Page:Popular Science Monthly Volume 35.djvu/848

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sonal qualities contribute to their success; but in this case there is no possible connection between the disposition of the cards and the qualities of the player. These associations are generally based upon supposed experiences, in which, besides the impossibility of securing exact observations, we commit the mistake of confounding coincidences with causal relations. We need not be surprised at them. They are incident to the relations of men with one another, and are confirmed by false observations and tradition, and they are what give its special character to each epoch.

These typical errors are not only met in the domain of common life; preserving their character, they possess the highest spheres of our activity, art and science; and in those domains we can see the fundamental difference between these two modes of the mind's action. While in science, the object of which is the truth, every error involves mischievous consequences, in art, which looks to the beautiful, illusion has full play, and in many instances even forms the basis of the best conceptions. Thus, in architecture, a balcony supported on slender bars of iron does not offer a pleasant appearance to us, while we are ready to admire the same structure if it rests upon shapely brackets of stone projecting to an equal distance from the wall. The apparent disproportion between the structure and the support in the former case is an artistic fault. It does not lie, however, in the calculations of the architect, which may be perfect, but in the "instinctive" judgment of the speaker. The prejudice is so general that architects often dress slender supports of iron with false brackets of plaster that will convey a more agreeable impression.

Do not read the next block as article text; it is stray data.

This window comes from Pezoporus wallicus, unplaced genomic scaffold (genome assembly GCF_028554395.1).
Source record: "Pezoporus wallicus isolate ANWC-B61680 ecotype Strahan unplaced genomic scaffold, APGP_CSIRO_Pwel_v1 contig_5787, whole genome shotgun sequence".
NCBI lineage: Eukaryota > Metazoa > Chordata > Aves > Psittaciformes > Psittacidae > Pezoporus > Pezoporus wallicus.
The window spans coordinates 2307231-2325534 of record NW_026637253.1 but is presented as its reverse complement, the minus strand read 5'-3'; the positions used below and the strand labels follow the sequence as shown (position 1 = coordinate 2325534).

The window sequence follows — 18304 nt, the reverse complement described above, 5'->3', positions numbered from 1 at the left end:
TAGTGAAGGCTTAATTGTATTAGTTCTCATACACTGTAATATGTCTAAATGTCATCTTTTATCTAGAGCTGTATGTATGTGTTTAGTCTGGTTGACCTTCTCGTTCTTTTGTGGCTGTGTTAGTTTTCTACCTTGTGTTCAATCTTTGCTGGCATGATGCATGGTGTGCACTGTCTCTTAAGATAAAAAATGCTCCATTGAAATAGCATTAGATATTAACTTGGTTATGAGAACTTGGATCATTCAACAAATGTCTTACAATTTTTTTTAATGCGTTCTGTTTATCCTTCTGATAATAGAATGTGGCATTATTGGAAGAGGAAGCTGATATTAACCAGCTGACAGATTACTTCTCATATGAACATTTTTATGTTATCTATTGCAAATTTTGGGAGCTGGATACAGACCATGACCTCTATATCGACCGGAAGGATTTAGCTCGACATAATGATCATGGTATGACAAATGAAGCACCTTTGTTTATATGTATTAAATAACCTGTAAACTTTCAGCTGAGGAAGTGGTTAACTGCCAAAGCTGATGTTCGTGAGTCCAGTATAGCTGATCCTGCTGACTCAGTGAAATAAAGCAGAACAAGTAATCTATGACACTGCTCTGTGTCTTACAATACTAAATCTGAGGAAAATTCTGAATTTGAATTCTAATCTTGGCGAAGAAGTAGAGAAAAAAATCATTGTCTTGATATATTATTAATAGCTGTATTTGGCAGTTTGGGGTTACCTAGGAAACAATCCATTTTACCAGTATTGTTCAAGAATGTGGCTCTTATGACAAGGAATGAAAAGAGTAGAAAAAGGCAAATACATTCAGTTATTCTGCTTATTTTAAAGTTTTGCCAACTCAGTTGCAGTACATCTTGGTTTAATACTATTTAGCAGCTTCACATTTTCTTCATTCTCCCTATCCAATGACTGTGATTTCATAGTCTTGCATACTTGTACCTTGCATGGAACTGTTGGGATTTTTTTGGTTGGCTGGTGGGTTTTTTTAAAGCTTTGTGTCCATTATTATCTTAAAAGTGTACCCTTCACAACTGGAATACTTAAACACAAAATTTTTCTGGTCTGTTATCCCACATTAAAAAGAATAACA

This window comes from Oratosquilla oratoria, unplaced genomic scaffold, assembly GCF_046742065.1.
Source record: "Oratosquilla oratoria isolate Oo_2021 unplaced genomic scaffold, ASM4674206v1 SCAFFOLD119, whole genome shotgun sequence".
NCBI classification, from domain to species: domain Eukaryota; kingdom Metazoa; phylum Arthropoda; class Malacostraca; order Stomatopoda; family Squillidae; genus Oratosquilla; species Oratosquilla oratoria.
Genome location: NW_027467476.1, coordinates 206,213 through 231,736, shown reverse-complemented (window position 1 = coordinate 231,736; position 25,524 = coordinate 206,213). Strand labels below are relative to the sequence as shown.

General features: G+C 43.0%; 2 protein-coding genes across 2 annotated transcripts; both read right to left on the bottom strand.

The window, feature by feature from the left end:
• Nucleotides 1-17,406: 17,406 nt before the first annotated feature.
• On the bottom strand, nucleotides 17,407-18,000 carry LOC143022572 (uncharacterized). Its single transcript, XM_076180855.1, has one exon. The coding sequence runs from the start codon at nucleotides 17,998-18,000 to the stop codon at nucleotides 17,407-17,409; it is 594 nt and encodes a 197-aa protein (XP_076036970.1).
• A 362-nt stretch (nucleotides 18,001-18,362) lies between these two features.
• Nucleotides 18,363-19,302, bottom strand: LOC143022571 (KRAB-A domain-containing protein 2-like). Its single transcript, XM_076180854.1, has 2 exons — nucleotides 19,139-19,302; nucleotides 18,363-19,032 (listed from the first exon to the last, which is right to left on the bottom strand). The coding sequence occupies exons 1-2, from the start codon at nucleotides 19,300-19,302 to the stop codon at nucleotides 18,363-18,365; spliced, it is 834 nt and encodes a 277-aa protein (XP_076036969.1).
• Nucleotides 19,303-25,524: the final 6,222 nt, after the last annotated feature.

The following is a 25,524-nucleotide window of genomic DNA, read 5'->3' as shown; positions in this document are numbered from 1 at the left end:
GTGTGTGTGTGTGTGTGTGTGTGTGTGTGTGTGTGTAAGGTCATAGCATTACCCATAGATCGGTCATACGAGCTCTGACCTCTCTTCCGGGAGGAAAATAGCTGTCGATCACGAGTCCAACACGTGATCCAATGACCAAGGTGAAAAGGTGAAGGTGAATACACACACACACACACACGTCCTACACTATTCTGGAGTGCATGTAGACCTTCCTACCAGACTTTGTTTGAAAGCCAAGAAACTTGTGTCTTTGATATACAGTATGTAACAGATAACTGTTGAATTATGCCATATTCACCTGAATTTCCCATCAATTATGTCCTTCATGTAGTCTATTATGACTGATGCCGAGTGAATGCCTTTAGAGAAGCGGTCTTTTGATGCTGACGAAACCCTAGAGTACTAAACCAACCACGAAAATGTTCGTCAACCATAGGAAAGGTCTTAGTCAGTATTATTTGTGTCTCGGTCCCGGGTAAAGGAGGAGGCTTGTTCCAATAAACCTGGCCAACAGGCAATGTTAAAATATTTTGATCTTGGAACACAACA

The psychological origin of this prejudice is found in our familiarity, from experience, and from having seen it used in buildings, with the solidity of stone, while we are not so well acquainted with the equivalent strength of less massive iron. In most cases the impression of solidity agrees with the sense of beauty, while the apparent disproportion of iron supports grates upon it. The balcony continues to look unwieldy even after we have become assured that the iron bars are amply strong. Our sense of beauty, therefore, rests upon an illusion in the presence of which it can not adapt itself to the particular case; but it is an illusion that every artist ought to regard. Such illusions are common in all art.

The proposition, "Style is the concordance of an artistic work with the history of its development, with all the circumstances of its production," which is elucidated in Gottfried Semper's work on "Style," defines the psychologic basis of every artistic production. For a work can have style only as it is in harmony with the mass of associations, mostly unconscious, which the spectator forms on the subject of its composition. This is why a majolica